October 11th, 2016
|03:15 am - Thoughts on New & Returning Geek TV|
So, new TV has arrived and most of the existing shows we watch are back. Since I'm most interested in them, I'll concentrate on the SF&F & supers shows.
Timeless: It's fun fluff, it's clear it won't ever be more than that, but I like the fact that time is changing in small to moderate ways. I hate "time patrol" type media where changing the past possible but the protagonists prevent all such changes. It's about the same level of quality as Dark Matter, but more light hearted.
Falling Water: This very much looks like the network rip-off of Sense8. The acting is excellent, but that's about it. It has the dual problems of looking very much like the sort of show where the creators are making up what's going on as they go along and facilitate this by throwing up lots of oddities and then only coming back to some of them (a technique that I'm told Lost used a lot). The result is sloppy, slapdash storytelling. Also, the ultra-rich white guy (Bill Boerg) who looks to be completely creepy and vile initially seems to be set up like he might be helpful and a source of correct information rather than being the villain he so clearly should be. The acting is good enough that if both problems turn out to be untrue, I'll watch it, but I expect both will be true.
Frequency: It's based on an OK 2000 film of the same name, but with the protagonist changed from female to male and more characters of color. It's also pretty good. I expected it to suck and it really didn't. I'm shocked that roughly 1/5 as many people watched it as watched Timeless (both shows are on the CW). I hope it isn't cancelled and very much look forward to watching more of it. Like the film, it's a show where the past changes and thus the present does to, which I'm definitely a sucker for, but it's also (so far) well done.
Lucifer: It remains much fun and surprisingly well done.
The Flash: I watched the first new episode of The Flash, and am done with that show unless I hear remarkably different information about the rest of the season. I thought most of the 2nd season was good, with the exception of the dull and stereotypical crazed serial killer villain (Zoom). However, doing Flashpoint for season 3, (where Barry Allen goes and changes the timeline to save his mother from being murdered) sounded interesting, and I was only concerned that they might make the timeline changes too grim. Then, in the course of the first episode of the season, for reasons that made little sense, Barry does not merely decide to go back in time again to reverse the changes, but has to beg a villain to kill his mother (in the past). Then, the (mostly) restored timeline turns out to be notably crappier than his original one. This was a show I was watching because it was fun and lighter than Arrow. When a show simultaneously chickens out of an interesting premise, reverses the changes for nonsensical reasons, and also goes for being as absolutely grim as possible, I'm done.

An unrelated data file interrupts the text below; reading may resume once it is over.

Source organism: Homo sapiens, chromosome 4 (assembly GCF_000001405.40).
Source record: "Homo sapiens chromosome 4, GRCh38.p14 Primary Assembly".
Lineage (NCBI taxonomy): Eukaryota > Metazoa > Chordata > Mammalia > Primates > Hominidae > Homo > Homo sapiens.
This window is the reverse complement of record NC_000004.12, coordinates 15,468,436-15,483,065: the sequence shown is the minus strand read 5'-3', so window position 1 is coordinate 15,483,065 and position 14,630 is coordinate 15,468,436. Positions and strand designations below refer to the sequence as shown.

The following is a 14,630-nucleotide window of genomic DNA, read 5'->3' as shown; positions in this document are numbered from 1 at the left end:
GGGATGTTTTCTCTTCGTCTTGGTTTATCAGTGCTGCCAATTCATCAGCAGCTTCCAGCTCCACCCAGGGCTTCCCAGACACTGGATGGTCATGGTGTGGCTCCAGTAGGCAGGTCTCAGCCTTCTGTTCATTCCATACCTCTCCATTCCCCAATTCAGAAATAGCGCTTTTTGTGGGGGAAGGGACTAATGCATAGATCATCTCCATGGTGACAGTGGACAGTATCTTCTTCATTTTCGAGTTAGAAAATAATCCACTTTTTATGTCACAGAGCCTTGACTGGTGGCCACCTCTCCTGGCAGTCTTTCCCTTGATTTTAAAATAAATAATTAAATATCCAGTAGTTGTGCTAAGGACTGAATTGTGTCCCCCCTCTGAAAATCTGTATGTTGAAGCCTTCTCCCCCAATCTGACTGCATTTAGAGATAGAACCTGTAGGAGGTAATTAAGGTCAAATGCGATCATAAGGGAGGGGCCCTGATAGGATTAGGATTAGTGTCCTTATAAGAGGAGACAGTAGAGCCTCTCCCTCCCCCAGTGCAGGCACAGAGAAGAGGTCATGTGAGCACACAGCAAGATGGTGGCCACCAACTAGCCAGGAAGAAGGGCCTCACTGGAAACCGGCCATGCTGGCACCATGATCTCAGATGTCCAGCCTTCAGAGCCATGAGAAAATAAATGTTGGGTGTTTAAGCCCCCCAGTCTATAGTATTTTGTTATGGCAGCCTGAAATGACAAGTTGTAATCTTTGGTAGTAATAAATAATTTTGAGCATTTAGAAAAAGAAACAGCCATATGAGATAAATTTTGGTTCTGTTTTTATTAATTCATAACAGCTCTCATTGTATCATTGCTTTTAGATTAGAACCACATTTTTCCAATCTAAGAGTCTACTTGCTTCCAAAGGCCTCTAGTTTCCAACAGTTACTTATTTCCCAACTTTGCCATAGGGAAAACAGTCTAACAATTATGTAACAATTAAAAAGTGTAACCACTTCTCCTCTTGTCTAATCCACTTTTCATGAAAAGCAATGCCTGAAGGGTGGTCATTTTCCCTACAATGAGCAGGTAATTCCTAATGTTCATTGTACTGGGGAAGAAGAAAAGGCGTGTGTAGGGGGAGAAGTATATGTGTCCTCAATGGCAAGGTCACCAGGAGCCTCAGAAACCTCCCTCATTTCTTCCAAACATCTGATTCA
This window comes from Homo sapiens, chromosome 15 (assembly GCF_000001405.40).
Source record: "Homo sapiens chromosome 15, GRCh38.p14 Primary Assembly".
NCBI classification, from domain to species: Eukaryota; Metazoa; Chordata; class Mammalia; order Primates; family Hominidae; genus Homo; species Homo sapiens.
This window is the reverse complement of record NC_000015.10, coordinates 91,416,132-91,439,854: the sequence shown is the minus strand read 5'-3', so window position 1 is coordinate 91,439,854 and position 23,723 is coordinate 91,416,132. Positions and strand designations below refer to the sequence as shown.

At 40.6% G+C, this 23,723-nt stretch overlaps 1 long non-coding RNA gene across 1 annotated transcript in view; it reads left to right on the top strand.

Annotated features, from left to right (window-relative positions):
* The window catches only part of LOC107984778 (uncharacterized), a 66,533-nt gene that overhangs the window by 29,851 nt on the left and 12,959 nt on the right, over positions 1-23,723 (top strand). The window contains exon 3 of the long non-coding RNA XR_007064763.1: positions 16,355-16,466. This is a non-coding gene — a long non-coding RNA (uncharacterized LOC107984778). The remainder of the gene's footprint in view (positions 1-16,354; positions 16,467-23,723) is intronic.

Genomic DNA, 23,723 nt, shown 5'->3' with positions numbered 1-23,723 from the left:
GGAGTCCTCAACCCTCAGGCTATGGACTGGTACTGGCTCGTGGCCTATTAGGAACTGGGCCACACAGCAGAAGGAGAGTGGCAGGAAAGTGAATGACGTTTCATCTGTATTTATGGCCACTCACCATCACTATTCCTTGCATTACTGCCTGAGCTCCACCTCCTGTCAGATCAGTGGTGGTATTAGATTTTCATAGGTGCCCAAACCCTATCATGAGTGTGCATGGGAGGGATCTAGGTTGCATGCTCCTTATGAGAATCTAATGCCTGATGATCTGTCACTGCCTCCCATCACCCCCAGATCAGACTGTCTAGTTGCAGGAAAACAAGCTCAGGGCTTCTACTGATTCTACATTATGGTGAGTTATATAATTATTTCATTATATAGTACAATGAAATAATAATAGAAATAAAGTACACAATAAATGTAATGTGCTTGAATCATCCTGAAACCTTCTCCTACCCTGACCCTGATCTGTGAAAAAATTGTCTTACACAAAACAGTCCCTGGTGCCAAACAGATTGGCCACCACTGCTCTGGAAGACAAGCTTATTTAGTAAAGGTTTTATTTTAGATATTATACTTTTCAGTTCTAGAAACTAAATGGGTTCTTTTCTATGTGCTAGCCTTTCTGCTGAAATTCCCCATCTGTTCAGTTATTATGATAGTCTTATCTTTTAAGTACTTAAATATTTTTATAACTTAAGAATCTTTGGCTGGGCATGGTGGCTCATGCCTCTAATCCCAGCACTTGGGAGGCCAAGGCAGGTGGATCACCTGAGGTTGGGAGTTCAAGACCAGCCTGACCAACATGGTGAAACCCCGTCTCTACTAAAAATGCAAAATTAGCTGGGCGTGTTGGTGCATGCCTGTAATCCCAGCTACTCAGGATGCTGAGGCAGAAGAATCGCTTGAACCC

Arrow also looks to be getting grimmer, but I'm used to that with Arrow, and while it's less good than before, it's not (yet) vastly so. I'm not hopeful, but will keep watching (for now).
Supergirl: I stopped watching halfway through the first season because it was both not very well done, and completely unimaginative and unwilling to make interesting choices. I'll likely watch the start of this season, but I'm very far from hopeful.
Legends of Tomorrow: It isn't back yet, but it was dreadful enough that if it's not either more fun or better, I'm not watching more. OTOH, unlike Supergirl, I quite like some of the characters, and it was less unimaginative than Supergirl, so maybe
The best show I'm not watching
Luke Cage. I watched the first episode and that's it. I thought Jessica Jones was brilliant, but difficult to watch. However, there's a bit more distance to watching a struggle against a single super-powered abuser than there is in a struggle against entrenched crime and injustice committed by ordinary, utterly vile, human beings. I didn't watch The Wire, because while clearly excellent (I watched one episode), it was too brutally violent for me. I was up for all of the first episode of Luke Cage, except for seeing someone beaten to death. I thought about this episode for a while, and decided both that if the first episode is a bit too violent for me, this guarantees the rest of the show will on average be worse, and also that I really don't have any interest in watching a show quite that violent and grim.
Original post on Dreamwidth - there are comments there.
|Date:||October 12th, 2016 05:45 am (UTC)|| |
Is Lucifer related much to Mike Carey's comic?Is Lucifer related much to Mike Carey's comic?
It seems likely that the showrunners and writers glanced at an issue or two or maybe just read the wikipedia entry on the comic - that's about the degree of similarity. Lucifer runs a nightclub & he's accompanied by the demon Maze (Mazikeen). Not much beyond that, but it's surprisingly good, light, impressively sex positive and generally well done fun fluff.
The treatment of Christianity is odd and interesting - god is basically Lucifer's abusive dad, and Lucifer (and the other angels) also have a mother.
I haven't seen it, but this is what an author I know thought of Supergirl
Interesting, and not inaccurate. I just watched the 2nd season premier, and it was both better than first season and astoundingly better than the 3rd season premier of The Flash.
Edited at 2016-10-12 10:43 am (UTC)
Carey's Yahweh is kind of a jerk, yeah. No mother, though.